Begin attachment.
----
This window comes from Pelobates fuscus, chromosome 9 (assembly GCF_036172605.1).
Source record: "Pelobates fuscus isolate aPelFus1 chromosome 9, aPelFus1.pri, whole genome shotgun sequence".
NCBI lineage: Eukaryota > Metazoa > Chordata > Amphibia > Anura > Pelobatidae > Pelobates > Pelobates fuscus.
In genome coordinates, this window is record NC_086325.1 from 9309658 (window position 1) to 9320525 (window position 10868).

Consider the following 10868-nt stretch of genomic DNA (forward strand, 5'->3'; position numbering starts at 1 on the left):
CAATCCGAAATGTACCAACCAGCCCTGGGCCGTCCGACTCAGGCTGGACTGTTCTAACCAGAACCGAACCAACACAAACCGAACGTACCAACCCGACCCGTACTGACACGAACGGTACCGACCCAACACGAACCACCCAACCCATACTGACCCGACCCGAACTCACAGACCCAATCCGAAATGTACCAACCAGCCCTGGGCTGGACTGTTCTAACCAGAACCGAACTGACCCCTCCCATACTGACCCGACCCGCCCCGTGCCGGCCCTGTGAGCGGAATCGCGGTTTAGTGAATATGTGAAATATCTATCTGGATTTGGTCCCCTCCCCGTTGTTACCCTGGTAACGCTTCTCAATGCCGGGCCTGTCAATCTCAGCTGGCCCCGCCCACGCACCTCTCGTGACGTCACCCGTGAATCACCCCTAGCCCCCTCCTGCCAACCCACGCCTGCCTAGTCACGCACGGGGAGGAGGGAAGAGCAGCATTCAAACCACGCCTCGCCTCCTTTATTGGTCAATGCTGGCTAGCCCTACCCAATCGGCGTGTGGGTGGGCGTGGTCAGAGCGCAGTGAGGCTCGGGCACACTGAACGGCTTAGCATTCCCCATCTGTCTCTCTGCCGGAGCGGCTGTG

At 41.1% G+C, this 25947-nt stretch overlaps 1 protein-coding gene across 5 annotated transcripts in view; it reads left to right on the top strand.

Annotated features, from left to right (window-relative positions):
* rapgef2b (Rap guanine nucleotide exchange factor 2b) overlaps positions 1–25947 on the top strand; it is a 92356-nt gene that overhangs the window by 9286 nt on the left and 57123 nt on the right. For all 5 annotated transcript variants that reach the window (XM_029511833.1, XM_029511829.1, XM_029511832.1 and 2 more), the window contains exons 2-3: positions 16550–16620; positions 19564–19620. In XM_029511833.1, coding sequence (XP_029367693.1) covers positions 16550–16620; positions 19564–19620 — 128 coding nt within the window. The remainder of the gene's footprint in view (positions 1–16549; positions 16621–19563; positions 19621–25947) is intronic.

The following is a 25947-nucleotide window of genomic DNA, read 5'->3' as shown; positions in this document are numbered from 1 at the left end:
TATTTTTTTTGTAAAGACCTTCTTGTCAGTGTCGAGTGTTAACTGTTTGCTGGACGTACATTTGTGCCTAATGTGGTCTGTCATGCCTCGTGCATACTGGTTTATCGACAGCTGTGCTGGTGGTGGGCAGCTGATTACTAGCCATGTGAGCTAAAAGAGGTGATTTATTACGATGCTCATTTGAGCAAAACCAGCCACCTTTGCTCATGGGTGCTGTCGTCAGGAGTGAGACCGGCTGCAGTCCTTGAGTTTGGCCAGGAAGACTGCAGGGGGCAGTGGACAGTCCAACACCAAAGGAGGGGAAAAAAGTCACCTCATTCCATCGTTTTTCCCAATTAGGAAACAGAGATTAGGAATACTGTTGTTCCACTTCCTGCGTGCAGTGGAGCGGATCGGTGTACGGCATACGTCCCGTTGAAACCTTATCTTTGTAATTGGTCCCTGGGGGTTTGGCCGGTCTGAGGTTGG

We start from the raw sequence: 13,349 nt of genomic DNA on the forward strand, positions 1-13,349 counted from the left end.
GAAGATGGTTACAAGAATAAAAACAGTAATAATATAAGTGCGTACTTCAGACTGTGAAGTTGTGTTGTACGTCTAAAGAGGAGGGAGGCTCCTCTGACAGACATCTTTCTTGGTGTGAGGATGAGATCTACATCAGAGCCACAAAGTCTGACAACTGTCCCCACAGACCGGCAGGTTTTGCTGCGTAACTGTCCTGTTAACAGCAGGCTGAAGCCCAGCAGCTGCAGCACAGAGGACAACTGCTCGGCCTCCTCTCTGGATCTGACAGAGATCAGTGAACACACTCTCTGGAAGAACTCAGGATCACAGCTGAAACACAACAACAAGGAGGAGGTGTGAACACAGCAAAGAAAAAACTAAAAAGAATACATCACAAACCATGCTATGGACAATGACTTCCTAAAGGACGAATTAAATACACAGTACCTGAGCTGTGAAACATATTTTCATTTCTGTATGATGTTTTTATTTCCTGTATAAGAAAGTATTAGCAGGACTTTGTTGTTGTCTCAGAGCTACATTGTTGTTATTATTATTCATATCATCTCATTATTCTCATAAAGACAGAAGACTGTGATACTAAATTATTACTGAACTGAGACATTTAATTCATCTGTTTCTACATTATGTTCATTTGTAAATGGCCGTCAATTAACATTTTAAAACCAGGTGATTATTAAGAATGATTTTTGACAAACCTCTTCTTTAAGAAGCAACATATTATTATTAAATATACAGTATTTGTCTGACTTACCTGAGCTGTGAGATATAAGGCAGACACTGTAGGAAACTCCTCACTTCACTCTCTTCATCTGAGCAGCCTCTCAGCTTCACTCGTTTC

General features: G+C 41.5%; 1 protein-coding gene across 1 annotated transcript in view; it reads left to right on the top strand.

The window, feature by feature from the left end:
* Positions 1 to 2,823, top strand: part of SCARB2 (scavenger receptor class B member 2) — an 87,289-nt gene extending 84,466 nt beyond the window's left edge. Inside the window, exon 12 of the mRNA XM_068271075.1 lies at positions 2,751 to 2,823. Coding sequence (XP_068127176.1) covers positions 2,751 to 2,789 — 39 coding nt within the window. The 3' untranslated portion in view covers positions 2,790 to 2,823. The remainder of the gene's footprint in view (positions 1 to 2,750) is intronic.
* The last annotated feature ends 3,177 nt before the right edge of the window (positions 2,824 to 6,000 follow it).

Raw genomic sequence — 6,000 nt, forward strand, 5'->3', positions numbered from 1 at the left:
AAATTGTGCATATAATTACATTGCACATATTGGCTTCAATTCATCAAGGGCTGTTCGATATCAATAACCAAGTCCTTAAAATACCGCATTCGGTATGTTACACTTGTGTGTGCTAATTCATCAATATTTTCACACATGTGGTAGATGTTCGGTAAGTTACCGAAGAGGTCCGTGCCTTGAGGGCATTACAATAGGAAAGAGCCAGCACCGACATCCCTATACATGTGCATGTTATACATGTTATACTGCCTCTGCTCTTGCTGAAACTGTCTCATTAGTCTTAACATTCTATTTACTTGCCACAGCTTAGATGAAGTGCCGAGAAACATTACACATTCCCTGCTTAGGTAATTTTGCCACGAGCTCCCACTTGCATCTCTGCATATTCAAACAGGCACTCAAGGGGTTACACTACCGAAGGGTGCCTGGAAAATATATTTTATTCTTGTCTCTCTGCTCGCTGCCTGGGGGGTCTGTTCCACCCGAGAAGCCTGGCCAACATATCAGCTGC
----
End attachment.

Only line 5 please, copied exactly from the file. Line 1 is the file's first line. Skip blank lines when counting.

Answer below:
Consider the following 10868-nt stretch of genomic DNA (forward strand, 5'->3'; position numbering starts at 1 on the left):